Trying to make sense of the uneasy truce between those of European heritage and the Maori also had us pondering the bigger issues that sociologists and other "--ists" consider, such as: "What is the responsible approach to dealing with the remaining cloistered, pre-industrial societies?" It's all but impossible to not disturb stone-age cultures these days as their very discovery means they've been disturbed. Is it ethical not to disturb them and who decides? How can one possibly let such societies have the benefits of even one aspect of modern life, like better health care, without undermining their entire society? Seeing the current mess with the Maori underscored the importance of the search to answer these difficult cultural questions and made us wonder how the Maori story could possibly have had a happy ending.
The museums, info boards, and brochures in New Zealand are stuffed with sensitive displays and stories about the Maori: their beliefs, their myths, their roots, their relationship to the land, and their values. With the recently mandated government funding of Maori radio and TV stations, there is a resurgence in their language and the elders have renewed their efforts to coax the youth back into the dying arts of the old culture. But it seems that their culture has already lost its heart and we wonder if it is treasured anywhere but in the museums. Hopefully our understanding the the Maori situation will become more sophisticated over our remaining 2 months in New Zealand.
Other Delights & Aggravations With Traveling on New Zealand's North Island
As we looked back at our time on New Zealand's North Island, the laid-back, friendly English-speaking people were definitely a huge plus for us as foreign tourists and the other feature that simplified our days were their motels--they were perfect for us as tourists and cyclotourists. The equipped kitchens or kitchenettes were wonderful for preparing our own meals and allowed us to expand our culinary repertoire out to novelties like soup and toast. And we didn't have to sneak our kitchen garbage out of the room like when cooking in our rooms in Europe. We could often wheel our bikes right into the ground floor motel rooms, which speeded up our packing and unpacking process and gave us welcome confidence about the safety of our bikes.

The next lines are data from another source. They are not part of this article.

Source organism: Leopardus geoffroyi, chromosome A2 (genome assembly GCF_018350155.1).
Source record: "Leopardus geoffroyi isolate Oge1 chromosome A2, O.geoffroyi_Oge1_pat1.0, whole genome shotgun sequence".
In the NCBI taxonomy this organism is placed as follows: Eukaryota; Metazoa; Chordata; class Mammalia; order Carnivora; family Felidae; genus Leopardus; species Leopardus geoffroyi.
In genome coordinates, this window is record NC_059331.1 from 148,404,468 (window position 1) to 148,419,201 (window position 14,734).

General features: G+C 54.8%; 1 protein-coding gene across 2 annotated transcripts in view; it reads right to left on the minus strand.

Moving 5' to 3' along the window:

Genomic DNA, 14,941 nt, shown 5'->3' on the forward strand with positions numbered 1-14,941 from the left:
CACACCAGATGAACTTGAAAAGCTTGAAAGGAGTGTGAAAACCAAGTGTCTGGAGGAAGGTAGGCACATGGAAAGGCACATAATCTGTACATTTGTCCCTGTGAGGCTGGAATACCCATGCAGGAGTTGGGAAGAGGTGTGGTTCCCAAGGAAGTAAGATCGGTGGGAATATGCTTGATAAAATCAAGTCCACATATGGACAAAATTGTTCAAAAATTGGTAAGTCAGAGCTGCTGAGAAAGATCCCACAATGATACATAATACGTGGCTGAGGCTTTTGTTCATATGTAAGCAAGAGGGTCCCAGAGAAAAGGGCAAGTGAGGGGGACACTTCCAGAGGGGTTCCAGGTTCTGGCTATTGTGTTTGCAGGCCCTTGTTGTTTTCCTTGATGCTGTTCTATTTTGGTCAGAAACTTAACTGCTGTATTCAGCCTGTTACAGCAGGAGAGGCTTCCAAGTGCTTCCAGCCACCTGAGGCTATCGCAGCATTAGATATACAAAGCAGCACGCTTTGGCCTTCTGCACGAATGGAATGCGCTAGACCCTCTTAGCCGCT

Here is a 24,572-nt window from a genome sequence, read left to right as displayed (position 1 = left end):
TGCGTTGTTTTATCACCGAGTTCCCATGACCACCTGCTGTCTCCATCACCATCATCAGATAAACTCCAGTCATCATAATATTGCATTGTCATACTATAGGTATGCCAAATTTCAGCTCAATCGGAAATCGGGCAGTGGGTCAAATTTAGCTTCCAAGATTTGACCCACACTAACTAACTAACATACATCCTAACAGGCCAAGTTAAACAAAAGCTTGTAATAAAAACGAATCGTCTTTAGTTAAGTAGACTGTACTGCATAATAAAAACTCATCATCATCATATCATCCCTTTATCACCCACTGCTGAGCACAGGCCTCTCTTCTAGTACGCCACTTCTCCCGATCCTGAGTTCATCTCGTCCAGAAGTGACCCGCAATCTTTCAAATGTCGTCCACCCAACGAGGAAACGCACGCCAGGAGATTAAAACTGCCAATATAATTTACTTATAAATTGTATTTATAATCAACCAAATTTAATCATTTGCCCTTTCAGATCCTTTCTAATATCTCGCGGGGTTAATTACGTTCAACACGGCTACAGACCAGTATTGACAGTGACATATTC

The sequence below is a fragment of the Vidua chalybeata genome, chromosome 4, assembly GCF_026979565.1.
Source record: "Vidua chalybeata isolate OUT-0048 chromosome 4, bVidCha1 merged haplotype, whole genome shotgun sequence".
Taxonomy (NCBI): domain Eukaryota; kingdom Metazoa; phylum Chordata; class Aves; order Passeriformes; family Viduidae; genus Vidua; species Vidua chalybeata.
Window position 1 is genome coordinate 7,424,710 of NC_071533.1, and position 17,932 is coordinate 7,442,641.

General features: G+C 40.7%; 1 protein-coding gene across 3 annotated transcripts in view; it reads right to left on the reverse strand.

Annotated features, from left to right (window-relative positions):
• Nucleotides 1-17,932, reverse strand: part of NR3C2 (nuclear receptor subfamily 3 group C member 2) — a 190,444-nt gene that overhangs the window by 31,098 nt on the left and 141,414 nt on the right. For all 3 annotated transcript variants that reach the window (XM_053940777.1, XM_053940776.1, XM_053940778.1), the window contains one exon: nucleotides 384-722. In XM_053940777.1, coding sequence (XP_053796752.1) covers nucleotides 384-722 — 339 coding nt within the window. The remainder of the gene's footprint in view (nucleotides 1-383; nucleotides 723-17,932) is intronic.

However, regardless of the class of accommodation, the beds so far in New Zealand were a little too seismic for me: the mattresses were uniformly constructed so that that every wiggle Bill made at night felt like an earthquake. And their geothermal theme seemed to carry over into the bias towards smoking hot water in the taps. The scalding hot water was great for the nights when we had itty-bitty hot water heaters, as they improved the odds of making it all the way through our showers without hitting the cold water, but it was a nuisance at the sinks. Invariably the bathroom and kitchen sinks had separate faucets for the hot and cold water, so even simple little maneuvers like rinsing hands in warm water required drawing a small basin of water (after making sure that the sink was clean).
The convention in many buildings of chest-height rather than waist-height interior door knobs always had me feeling like I shrank in height. (Sort of a "Lord of the Rings" theme but before the movie was filmed here.)
One of the prudent practices of the Kiwis still making our dinners late even after a month in the country is the convention of having switches on every electrical outlet. It would sometimes require flipping 2 or 3 switches to get an appliance going, with us often overlooking the first one in the sequence: the one on the sometimes hidden outlet at the wall (including for refrigerators).
The tourist information folks that helped with our motel reservations and trip planning were especially helpful in New Zealand--consistently the best anywhere we've been. Even the woman running a tiny branch out of her crystal shop came up with more information than I expected when I walked in. Fortunately, the very best folks were at the tourist hot spots where we wanted more details on trip and activity planning and they always came through for us.